Voyage name: 
V02/17 Stanley (TAS) to Geelong (VIC)
15 Jan - 25 Jan 2017
Latitude: 
40 Deg 52.0 Min South
Longitude: 
146 Deg 31.4 Min East
Conditions: 
Weather has been overcast most of the day but has been clearing towards evening. Wind has been persistent from the West at around 10 knots during the early morning and then increasing to 20 knots throughout the day, although as I type it feels as though it is easing as the sun sets. Swell has been around 1 meter from the west with a slight sea on top of that. In the open Bass Strait the sea temperature is a cool 12 degrees while the air temperature has been in the high teens most of the day.
Good evening All, A quiet anchorage overnight with some much needed rest. This morning we were all awoken by our Sail Master Kyle to the wonderful sounds of some modern song that is well below my age bracket. Suffice to say I am not sure if it worked that well as it took a loooooong time for the Youth Crew to get up on deck - sleepy heads! We enjoyed a wonderful breakfast thanks to our chef el-supremo Marcus and then did our morning brief which was full of laughs. What better frame of mind than to get into our favourite time of the day, Happy Hour. Well a Young Endeavour Happy Hour of cleaning - yeah. We then went through a safety briefing with our harness gear and prepared to take on our Everest of the Seas, the fore mast which is about 30 meters high at the topgallant yard. Naturally many were nervous and it always takes great mental strength to climb. But I am very pleased to say that everyone made it to the top ... and back down again :-) With a successful climb under our belts the Ship weighed anchor mid-afternoon and shaped course to the east along the picturesque northern Tasmanian coastline. We passed many towns such as Penguin and Ulverston as the Youth Crew set sail. We have a square sail (the Topsail) set and are making good progress towards Banks Strait which lies between the island of Tasmania and Flinders Island. Our passage is not uncomfortable although there are a few young salts yet to get their sea legs. Our plan with the weather seems to be holding and we should enjoy a comfortable and speedy overnight motor sail. We have started keeping watches (shifts) where we maintain a good visual lookout, check and change the sails when needed, helm (steer) the Ship and do rounds (checks) of the engines and equipment. We will do the watches (each watch team does a four hour shift) through the night so I expect there may be some tired sea people in the morning. Anticipate we will be well to the east of Launceston at midnight and entering Banks Strait in the early hours of tomorrow morning. Until then, take care ... Dave J (Voyage Captain)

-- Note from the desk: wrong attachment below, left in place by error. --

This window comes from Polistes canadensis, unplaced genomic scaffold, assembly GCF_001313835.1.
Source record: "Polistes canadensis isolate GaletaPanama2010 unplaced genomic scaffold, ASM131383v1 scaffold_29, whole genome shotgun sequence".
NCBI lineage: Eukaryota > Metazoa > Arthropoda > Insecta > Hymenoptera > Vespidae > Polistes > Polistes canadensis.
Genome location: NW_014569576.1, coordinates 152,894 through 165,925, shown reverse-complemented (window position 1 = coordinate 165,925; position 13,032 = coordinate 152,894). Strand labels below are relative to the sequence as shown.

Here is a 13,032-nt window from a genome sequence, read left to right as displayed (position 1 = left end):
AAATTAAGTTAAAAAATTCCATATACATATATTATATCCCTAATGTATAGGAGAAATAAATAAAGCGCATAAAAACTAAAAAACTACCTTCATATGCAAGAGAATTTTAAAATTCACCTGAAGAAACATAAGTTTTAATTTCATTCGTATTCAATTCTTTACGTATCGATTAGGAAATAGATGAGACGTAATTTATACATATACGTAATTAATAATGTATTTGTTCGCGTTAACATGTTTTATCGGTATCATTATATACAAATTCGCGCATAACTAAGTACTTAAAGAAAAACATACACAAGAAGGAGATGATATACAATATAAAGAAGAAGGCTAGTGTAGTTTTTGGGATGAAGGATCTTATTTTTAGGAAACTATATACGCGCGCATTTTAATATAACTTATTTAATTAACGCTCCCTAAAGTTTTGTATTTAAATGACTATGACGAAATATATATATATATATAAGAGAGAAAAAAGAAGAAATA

Given our challenge of heights today I shared with the Youth Crew a quote written on a notice board near my local primary school. I am not sure who said it but I think it is apt ... "Don't tell me the sky is the limit when there are footsteps on the moon".